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Removing a stripped set screw?

Discussion in 'Shooting Related Threads' started by 635 G, Feb 27, 2012.

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  1. 635 G

    635 G Well-Known Member

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    Got a stripped set screw in one of my comb ajusters. look for advice on the easy way to remove it.

    Phil Berkowitz
     
  2. Auctioneer

    Auctioneer Well-Known Member

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    Just take it to a gunsmith. He has the know how and the tools. All your going to to do is regret not doing so if you try to fix it yourself.
     
  3. Tron

    Tron Supporting Vendor Supporting Vendor

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    Small drill bit and an easy out.
     
  4. jhoward

    jhoward Member

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    Take an old allen wrench, put a small drop of superglue on the tip, insert it into the stripped screw, let it set up, remove screw.
     
  5. Dickgshot

    Dickgshot Well-Known Member

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    Knowing the stocks you put on your guns, Auctioneer has the best advice
     
  6. postmastertim

    postmastertim Wheels are falling off.... TS Supporters

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    I had to use a ball end hex key in metric, as a standard one had rounded mine out.

    Tim
     
  7. TOOLMAKER 251

    TOOLMAKER 251 Active Member

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    If the hex is rolled it,'s due to over tightening. Learn how to torque in inch pounds, not foot pounds and stay away from stainless steel set screws, they will be the 1st. to crack in the hex wall, then each time you try to loosen your spreading the thread even tighter. Drill the faulty set screw out.
     
  8. mag410

    mag410 Active Member

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    Grind the tip of a proper size hex wrench so it is nice an square, leave the burrs, often the square edge and burrs will gain enough "bite" to loosen the set-screw.

    Michael Goines
     
  9. Vertas

    Vertas TS Member

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    Try using a small Left hand drill it will also work as an easy out, just take your time.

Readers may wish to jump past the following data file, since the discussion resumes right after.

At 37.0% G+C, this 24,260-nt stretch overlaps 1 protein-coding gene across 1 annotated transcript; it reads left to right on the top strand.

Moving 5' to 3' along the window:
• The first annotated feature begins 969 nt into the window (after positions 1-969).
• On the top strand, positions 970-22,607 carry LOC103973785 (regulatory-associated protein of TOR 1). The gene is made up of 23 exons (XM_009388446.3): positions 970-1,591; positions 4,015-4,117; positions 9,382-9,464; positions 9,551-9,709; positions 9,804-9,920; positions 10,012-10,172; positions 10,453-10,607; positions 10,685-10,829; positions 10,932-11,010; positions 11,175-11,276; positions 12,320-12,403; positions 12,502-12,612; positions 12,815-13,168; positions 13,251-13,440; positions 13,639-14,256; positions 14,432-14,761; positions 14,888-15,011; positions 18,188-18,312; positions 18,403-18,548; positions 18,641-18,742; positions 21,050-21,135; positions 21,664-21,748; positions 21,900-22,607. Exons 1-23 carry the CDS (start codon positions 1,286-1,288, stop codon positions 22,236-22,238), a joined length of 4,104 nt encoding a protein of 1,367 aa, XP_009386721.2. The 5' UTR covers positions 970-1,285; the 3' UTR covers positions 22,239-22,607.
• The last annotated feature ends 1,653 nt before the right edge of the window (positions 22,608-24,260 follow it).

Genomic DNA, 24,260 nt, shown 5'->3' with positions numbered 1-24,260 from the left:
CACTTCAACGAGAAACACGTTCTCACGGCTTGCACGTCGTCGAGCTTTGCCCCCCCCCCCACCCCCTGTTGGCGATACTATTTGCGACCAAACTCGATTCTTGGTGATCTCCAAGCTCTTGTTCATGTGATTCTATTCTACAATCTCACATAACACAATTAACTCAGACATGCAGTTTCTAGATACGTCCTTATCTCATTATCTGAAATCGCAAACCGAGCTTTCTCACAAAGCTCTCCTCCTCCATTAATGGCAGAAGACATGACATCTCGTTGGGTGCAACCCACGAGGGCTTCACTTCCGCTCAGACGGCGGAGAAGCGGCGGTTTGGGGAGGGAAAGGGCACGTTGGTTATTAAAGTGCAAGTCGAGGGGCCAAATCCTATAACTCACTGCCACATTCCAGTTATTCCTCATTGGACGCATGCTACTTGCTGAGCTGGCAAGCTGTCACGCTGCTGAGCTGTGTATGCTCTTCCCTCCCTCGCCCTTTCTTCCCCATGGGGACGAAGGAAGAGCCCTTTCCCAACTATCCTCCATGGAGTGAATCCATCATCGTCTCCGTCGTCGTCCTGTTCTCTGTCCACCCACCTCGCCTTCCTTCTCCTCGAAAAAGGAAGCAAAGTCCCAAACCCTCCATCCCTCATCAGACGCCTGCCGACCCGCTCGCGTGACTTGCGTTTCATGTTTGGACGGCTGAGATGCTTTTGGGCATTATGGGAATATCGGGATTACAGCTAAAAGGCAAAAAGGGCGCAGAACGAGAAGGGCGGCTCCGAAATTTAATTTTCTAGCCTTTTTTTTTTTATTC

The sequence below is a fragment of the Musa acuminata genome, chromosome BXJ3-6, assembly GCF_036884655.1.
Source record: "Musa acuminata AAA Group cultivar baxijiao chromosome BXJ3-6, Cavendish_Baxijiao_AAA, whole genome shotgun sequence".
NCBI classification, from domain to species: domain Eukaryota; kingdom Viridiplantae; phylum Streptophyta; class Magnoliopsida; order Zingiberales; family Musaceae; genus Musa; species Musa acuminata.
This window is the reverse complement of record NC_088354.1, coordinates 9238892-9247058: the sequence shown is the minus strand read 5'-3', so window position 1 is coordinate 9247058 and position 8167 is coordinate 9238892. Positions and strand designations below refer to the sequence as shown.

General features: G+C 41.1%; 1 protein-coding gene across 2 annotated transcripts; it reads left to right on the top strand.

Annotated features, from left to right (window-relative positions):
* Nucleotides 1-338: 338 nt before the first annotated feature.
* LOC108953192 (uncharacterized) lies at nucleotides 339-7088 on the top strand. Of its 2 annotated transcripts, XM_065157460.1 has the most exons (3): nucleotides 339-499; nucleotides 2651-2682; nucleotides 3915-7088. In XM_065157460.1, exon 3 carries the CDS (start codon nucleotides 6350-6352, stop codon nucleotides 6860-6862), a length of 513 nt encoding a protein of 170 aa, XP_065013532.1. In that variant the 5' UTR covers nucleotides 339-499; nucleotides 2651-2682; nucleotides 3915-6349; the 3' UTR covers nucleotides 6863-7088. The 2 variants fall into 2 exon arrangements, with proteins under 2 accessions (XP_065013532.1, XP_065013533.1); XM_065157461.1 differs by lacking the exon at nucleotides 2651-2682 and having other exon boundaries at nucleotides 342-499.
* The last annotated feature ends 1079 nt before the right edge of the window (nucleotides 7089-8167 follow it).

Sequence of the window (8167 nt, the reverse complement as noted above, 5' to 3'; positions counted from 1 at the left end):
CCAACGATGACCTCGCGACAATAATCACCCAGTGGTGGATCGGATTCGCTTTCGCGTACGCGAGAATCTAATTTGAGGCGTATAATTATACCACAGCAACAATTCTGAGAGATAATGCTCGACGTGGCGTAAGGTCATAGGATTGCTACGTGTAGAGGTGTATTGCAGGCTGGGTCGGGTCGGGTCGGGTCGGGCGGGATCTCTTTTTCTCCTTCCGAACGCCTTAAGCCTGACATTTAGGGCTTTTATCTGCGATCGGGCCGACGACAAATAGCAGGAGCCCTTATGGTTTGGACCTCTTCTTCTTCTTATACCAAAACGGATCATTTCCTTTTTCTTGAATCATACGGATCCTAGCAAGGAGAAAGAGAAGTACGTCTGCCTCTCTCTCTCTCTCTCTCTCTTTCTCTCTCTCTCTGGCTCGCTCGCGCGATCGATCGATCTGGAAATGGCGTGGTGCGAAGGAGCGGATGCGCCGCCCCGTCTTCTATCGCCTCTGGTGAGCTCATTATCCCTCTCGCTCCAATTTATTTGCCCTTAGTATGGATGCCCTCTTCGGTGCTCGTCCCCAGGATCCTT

10. Auctioneer

    Auctioneer Well-Known Member

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    One thing that has hepled me from stripping out a screw is USE A GOOD ALLEN TOOL. Don't use the cheap crap use a good AMERICAN MADE TOOL. Good steel. I'm sure there are better ones out there but I buy Snap-On and they have worked well for me.
     
  11. PAR8HED

    PAR8HED Member

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    Tron - I'm thinking it, and you said it. Auctioneer, IMHO nothing beats Snap-on.

    HJH
     
  12. folothru

    folothru Member

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    put a little grease on your set screw to start with and you will be able to tighten it more than a"dry" set screw especialy in aluminum frame.....then you wont ever have the need to put the gorilla twist on your set screw
     
  13. CalvinMD

    CalvinMD Well-Known Member

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    If you have the proper size Torx bit that will fit in the hex head snugly, sometimes you can get it to hold enough to break it loose and spin out...you just got to stay pushed in tight and square and it should get it out for you to replace it
     
  14. klf

    klf Member

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    If the set screw is in aluminum simply apply a small amount of heat to the aluminum while trying any of the methods listed above. Aluminum expands more than steel and it may make the job a little easier. Good luck
     
  15. 635 G

    635 G Well-Known Member

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    Torx with crazy glue did the trick

    Thanx

    Phil Berkowitz
     
  16. Unknown1

    Unknown1 Well-Known Member

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    <blockquote><I>"Don't use the cheap crap use a good AMERICAN MADE TOOL. Good steel. I'm sure there are better ones out there but I buy Snap-On and they have worked well for me."

    "Auctioneer, IMHO nothing beats Snap-on.</i></blockquote>Snap-on tools do work well in most cases but it's a shame that many of them are not made in the USA anymore. I have file sets made in Portugal, pullers from Taiwan and chisels from the UK. I originally found out about it in the Snap-On entry here: <I>Still Made in the USA.com</I>

    Go into the Snap-On web site on-line catalog and check for yourself. Every tool in their on-line catalog lists the country of origin for that tool. An example... sorry:<center>
    [​IMG]
    </center>

    Keller
     
  17. wm rike

    wm rike Member

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    Folothru - Each size and pitch of threads has a specified make-up torque and that torque is based on the threads being dry (unplated and unlubricated). The specified torque goes down with lube and/or plating, in some instances as much as 50%. There are tables for this.
     
  18. LUGNUTZ426

    LUGNUTZ426 TS Member

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    I am surprised that a "TECHNITE" had such issues with things of a mechanical nature!

    Joe 72
     
  19. 635 G

    635 G Well-Known Member

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    Getting it out was the issue---destroying a beautifull piece of wood was the issue

    Phil Berkowitz Brooklyn Tech 59"
     
  20. CalvinMD

    CalvinMD Well-Known Member

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    Glad that worked for you Phil!!
     
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